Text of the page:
And don’t even get me started on how she insists that her post-modern colleagues in queer theory cared about the text and were upholding academic integrity in their own way. That entire section is just cringeworthy for anyone who knows something about the academy.

      • Bob Wilson

        She strikes me as being very genuinely concerned that gay people–even non-repentant gay people– be treated as no more deserving of harsh unloving condemnation than those guilty of more socially acceptable sin.

        Beyond that, as an atheist, I am in no position to comment on her theology. I was just curious about the patriarchy question. To my untrained ears, she is definitely her audience on scriptural matters.

        • Esther O'Reilly

          Her theology of sin isn’t as consistent as it could be. On the one hand she wants to say that all sins are equal. On the other hand, she slips into the “worse sin,” “better sin” language as long as the Religious Right ends up in the “worse sin” camp.

          AFAIK she’s not a patriarchalist. She’s a complementarian. So that makes a difference.

          • Bob Wilson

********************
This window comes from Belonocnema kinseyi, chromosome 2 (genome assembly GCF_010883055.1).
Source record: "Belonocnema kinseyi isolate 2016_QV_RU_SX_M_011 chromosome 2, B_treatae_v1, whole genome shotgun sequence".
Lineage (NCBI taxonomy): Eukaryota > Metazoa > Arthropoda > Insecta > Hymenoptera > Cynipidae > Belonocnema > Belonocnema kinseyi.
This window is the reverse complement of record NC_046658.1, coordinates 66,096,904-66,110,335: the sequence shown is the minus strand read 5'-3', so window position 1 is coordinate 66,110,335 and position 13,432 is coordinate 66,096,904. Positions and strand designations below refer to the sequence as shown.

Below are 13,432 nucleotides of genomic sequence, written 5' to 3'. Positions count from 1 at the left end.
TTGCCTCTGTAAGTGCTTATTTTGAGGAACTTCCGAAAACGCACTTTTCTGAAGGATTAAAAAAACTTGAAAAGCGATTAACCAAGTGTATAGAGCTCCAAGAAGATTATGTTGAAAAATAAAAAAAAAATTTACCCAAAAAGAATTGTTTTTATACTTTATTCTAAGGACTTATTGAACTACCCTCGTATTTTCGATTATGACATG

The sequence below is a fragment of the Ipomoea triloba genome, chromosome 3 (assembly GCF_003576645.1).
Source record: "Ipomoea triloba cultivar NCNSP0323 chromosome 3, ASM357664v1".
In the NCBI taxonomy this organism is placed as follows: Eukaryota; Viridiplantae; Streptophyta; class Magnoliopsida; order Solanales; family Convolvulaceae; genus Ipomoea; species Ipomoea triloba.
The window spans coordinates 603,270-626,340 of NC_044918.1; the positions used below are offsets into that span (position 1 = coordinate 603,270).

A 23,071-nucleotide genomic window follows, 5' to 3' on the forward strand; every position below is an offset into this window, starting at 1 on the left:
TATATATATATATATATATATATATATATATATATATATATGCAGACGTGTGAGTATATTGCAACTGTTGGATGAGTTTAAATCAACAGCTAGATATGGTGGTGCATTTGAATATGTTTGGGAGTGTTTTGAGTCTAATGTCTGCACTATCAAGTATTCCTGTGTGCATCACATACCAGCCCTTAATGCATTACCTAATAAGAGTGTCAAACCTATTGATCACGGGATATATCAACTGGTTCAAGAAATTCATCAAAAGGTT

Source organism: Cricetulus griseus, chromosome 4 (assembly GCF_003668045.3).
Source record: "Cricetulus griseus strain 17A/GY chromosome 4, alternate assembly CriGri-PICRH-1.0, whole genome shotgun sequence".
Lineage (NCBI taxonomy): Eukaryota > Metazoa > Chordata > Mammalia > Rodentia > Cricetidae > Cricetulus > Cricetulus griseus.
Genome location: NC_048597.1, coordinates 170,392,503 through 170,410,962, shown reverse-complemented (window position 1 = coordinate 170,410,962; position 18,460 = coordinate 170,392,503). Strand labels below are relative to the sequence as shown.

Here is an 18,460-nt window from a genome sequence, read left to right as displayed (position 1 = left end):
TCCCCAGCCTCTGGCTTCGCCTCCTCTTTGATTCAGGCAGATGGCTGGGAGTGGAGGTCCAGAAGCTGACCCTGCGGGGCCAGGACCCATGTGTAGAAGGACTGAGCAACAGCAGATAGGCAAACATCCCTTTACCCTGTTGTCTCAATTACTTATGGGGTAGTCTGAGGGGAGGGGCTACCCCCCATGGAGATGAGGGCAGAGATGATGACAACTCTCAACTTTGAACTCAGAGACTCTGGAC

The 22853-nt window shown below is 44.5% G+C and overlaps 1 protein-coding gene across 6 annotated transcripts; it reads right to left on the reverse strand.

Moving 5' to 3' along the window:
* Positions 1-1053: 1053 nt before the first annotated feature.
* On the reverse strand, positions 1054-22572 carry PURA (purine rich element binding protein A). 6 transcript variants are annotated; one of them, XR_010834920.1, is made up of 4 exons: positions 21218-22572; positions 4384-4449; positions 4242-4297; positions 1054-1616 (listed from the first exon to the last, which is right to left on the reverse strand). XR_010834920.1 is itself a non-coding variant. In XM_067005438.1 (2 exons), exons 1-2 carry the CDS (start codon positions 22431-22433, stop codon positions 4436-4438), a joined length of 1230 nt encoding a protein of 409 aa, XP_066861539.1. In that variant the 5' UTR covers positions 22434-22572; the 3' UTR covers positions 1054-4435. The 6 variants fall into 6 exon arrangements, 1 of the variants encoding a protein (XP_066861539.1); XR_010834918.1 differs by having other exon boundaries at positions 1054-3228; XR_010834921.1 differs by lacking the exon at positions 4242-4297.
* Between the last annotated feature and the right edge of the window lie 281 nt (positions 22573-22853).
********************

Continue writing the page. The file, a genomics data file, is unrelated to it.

I guess it’s a matter of perspective. Since I’m secular and liberal, from my point of view, she’s moved into not just another world, but another solar system. To my outsider’s ears, her criticism of some conservative Christians is quite mild, offered entirely from within her new understanding of homosexuality as sinful, and very appropriate given where she’s come from.

            Having been part of the gay community, she is in a unique position to remind her new community that gays (even the unrepentant ones!) are still their family members and should be welcomed into their homes and churches. Parents and churches who wouldn’t throw out a child caught going too far with an opposite sex lover are wrong to treat a gay child more harshly.